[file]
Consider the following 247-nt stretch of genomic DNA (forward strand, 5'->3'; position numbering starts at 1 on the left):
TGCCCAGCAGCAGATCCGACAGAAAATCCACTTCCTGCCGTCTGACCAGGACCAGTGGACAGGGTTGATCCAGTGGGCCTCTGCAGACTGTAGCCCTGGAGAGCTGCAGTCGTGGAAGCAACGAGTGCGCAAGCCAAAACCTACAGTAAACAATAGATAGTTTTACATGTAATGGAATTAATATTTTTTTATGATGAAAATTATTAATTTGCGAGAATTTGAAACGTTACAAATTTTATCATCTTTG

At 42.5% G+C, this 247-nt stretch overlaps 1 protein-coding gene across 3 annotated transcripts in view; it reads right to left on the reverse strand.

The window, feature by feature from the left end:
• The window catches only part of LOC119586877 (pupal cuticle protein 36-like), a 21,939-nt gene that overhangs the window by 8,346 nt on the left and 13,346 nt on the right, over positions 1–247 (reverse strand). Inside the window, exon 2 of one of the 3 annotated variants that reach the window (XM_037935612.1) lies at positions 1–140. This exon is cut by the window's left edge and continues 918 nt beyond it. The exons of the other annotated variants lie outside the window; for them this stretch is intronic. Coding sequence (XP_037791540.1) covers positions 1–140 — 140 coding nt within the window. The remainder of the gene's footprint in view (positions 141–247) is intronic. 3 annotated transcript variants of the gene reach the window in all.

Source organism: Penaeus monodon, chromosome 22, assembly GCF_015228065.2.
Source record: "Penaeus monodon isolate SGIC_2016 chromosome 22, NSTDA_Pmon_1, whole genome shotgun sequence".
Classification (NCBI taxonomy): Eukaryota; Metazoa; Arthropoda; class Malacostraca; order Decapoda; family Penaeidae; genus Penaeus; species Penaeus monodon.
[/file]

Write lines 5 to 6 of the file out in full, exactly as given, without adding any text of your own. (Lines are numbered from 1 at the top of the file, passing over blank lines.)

• The window catches only part of LOC119586877 (pupal cuticle protein 36-like), a 21,939-nt gene that overhangs the window by 8,346 nt on the left and 13,346 nt on the right, over positions 1–247 (reverse strand). Inside the window, exon 2 of one of the 3 annotated variants that reach the window (XM_037935612.1) lies at positions 1–140. This exon is cut by the window's left edge and continues 918 nt beyond it. The exons of the other annotated variants lie outside the window; for them this stretch is intronic. Coding sequence (XP_037791540.1) covers positions 1–140 — 140 coding nt within the window. The remainder of the gene's footprint in view (positions 141–247) is intronic. 3 annotated transcript variants of the gene reach the window in all.

Source organism: Penaeus monodon, chromosome 22, assembly GCF_015228065.2.